In Conversation: Talei Elu

Talei Elu is a proud Saibai Koedal (crocodile) woman and the 2023 Young Australian of the Year for Queensland. She moved back to Seisia, a Torres Strait Islander community in Cape York, during the pandemic and saw what can be achieved when community have a say and are listened to.

We sat down with Talei to talk about her journey home and the importance of community-led solutions.

Image of Talei Elu at beach clean up in Seisia.

Saibai and Koedal (crocodile) woman and 2023 Queensland Young Australian of the Year, Talei Elu. Photo: supplied

You worked for the Federal Government for 6-years before moving back to Seisia. Tell us about that journey.

I lived in Canberra as a child where my dad, Joseph Elu, worked as the chairman of Indigenous Business Australia for 12 years. I was around a lot of incredible people in the public service and Indigenous affairs space and I knew I wanted to be in it, too. Eventually, I found myself working in the Minister for Indigenous Affairs’ office.

But in Canberra you’re so distant, making decisions about other communities and not living through the issues that impact people on the ground. It made me think about the bureaucratic systems impacting my community back home.

What turned everything around was spending three months in Seisia. We ran a community beach clean and I was amazed how many people were involved. After six years of working for the Federal Government, I’d never seen a project make a meaningful community impact.

I knew from then on that’s what I wanted to focus on.

So, something as simple as a beach clean changed the trajectory of your life!

Yes, because it’s not just about picking up marine debris. It’s about teaching younger generations about the impact of plastic on the marine life that sustains us. We get Elders involved so kids can hear their stories, and through these interactions we keep cultural knowledge and language alive.

There’s one girl here in Seisia who has done every single one of the projects I’m involved in. She’s gained knowledge across media being involved with Torres News; she’s helped run an event. From there, she’s been involved with our Australian Electoral Commission (AEC) project and she uses her media skills to create social tiles in Creole. So what I love about community work is its opportunities for that long-term capacity building.

It is a momentous time with the upcoming referendum on Voice to Parliament to be involved with the AEC. Tell us about it.

When I moved back to Seisia I saw that only 55% of those enrolled to vote here voted in the last federal election. I got very anxious that we wouldn’t be accurately represented in the outcome of the referendum – something that deeply affects us. Whether you vote yes or no to Voice to Parliament, we need to get to have a say. This is why we started the project with the AEC to tackle barriers to enrolment.

The onus is now on the people with power to really listen and hear the solutions from the people who are on the ground experiencing these issues.

To read the full interview with Talei Elu, head to the article in the latest edition of Reconciliation News.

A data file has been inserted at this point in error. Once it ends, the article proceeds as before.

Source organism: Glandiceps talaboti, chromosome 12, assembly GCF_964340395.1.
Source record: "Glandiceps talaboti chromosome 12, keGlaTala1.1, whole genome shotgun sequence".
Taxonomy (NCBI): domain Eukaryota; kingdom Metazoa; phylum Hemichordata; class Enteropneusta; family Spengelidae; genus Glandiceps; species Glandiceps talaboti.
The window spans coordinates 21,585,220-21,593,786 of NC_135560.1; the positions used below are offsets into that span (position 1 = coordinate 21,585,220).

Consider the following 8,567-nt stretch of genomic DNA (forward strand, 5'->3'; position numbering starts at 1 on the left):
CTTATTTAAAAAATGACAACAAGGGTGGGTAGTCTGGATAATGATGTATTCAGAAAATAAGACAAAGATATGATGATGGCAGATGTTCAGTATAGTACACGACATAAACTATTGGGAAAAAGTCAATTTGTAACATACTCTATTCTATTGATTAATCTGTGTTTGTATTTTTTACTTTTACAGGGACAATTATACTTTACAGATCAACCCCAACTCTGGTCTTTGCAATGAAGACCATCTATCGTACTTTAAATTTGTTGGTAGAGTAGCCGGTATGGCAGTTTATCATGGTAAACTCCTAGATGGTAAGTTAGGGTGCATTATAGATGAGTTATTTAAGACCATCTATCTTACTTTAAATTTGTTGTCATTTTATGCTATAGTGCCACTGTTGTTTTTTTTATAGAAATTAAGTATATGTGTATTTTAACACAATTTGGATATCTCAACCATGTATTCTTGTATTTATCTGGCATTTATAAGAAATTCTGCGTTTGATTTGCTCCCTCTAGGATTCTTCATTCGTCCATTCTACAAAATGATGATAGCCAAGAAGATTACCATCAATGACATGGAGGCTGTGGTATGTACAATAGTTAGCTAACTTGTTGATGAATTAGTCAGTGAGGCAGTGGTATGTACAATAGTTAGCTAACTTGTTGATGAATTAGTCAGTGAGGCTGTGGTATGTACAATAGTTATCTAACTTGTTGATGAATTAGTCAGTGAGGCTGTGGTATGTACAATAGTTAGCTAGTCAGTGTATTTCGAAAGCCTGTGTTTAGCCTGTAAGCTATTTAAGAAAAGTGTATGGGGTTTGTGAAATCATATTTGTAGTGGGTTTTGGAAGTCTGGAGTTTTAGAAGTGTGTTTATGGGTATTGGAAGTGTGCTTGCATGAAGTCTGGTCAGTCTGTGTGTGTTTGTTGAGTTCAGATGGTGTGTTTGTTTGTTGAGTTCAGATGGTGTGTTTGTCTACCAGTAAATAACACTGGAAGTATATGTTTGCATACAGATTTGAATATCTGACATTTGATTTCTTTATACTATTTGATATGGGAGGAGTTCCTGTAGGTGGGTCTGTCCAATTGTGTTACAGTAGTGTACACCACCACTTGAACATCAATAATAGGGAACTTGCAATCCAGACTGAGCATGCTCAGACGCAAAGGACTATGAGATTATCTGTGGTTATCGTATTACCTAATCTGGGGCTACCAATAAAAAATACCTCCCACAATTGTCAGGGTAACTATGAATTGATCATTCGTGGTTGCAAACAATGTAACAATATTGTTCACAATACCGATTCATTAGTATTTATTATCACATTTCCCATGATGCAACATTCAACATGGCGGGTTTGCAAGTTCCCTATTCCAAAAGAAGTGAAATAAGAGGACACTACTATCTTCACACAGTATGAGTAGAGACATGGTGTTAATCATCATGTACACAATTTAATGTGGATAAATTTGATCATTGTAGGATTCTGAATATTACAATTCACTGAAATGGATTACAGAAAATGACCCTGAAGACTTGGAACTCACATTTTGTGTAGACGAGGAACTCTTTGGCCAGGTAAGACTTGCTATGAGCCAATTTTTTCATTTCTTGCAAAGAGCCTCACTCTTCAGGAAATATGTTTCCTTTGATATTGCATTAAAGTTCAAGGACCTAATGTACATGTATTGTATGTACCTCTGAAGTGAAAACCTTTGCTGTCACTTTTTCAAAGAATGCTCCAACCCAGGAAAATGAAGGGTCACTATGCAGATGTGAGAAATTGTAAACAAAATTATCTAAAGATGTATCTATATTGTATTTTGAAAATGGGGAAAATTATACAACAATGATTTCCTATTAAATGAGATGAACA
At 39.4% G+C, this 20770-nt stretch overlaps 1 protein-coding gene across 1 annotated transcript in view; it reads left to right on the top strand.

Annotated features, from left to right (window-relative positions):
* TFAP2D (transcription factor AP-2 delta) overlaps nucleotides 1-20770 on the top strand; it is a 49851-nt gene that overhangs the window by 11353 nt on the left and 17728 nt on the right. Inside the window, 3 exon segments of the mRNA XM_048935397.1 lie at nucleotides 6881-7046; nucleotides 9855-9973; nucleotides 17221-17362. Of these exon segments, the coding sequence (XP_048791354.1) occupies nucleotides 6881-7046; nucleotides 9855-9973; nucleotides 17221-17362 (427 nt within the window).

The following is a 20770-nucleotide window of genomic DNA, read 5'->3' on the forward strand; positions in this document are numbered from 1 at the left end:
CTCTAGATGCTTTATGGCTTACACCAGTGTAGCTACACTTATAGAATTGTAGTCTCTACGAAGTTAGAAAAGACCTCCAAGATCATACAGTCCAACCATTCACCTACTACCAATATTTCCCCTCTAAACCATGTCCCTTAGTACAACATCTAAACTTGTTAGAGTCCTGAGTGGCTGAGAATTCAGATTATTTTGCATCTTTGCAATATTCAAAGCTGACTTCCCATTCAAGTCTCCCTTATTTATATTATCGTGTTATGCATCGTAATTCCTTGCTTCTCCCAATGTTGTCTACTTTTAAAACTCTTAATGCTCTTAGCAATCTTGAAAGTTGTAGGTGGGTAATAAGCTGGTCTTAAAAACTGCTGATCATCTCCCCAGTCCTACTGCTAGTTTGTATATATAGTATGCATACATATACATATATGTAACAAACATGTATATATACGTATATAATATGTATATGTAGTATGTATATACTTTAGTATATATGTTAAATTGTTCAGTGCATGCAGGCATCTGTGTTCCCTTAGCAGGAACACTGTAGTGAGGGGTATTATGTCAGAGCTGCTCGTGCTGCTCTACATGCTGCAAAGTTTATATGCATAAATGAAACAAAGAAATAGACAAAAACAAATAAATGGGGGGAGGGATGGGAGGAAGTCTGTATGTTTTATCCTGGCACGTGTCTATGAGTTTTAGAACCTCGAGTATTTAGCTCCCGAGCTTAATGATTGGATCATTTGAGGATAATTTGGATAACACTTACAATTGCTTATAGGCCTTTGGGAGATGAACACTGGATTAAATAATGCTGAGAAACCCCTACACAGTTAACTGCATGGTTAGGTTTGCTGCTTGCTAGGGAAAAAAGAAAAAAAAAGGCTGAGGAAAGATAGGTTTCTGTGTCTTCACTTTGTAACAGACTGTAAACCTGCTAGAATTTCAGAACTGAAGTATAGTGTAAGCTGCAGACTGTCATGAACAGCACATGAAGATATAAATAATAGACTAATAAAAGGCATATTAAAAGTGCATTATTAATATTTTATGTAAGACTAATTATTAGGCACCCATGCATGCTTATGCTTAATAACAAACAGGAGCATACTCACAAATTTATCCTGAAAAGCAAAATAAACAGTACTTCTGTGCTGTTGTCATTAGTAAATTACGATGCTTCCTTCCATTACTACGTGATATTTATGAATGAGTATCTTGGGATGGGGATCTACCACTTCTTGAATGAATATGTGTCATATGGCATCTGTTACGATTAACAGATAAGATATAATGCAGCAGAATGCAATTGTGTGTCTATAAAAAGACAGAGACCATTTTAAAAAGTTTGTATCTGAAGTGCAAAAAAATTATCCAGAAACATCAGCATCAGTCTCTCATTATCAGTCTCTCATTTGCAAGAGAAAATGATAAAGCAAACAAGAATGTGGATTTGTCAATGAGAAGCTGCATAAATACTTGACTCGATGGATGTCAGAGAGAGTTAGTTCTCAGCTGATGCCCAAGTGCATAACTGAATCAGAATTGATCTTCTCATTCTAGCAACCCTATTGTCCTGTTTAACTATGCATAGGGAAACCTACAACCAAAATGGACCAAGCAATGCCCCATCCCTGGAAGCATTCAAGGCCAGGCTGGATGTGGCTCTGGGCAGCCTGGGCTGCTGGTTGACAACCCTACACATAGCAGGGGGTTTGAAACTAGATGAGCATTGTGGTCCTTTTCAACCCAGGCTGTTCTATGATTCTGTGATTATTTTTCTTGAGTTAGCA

This edition of Reconciliation News brings you stories of success, inspiration and hope for the future, which reflects the 2023 National Reconciliation Week theme, Be a Voice for Generations.

Paul House with gum leaves and smoke
Paul Girrawah House

Paul Girrawah House has multiple First Nation ancestries from the South-East Canberra region, including the Ngambri-Ngurmal (Walgalu), Pajong (Gundungurra), Wallabollooa (Ngunnawal) and Erambie/Brungle (Wiradyuri) family groups.

Paul acknowledges his diverse First Nation history, he particularly identifies as a descendant of Onyong aka Jindoomang from Weereewaa (Lake George) and Henry ‘Black Harry’ Williams from Namadgi who were both multilingual, essentially Walgalu-Ngunnawal-Wiradjuri speaking warriors and Ngunnawal–Wallaballooa man William Lane aka ‘Billy the Bull’ - Murrjinille.

Paul was born at the old Canberra hospital in the centre of his ancestral country and strongly acknowledges his First Nation matriarch ancestors, in particular his mother Dr Aunty Matilda House-Williams and grandmother, Ms Pearl Simpson-Wedge.

Paul completed a Bachelor of Community Management from Macquarie University, and Graduate Certificate in Wiradjuri Language, Culture and Heritage and Management from CSU.

Paul provided the Welcome to Country for the 47th Opening of Federal Parliament in 2022. Paul is Board Director, Ngambri Local Aboriginal Land Council, Member Indigenous Reference Group, National Museum of Australia and Australian Government Voice Referendum Engagement Group.  

Paul works on country with the ANU, First Nations Portfolio as a Senior Community Engagement Officer

Acknowledgement of Country

Reconciliation Australia acknowledges Traditional Owners of Country throughout Australia and recognises the continuing  connection to lands, waters and communities. We pay our respect to Aboriginal and Torres Strait Islander cultures; and to Elders past and present. 

Aboriginal and Torres Strait Islander peoples should be aware that this website contains images or names of people who have passed away.

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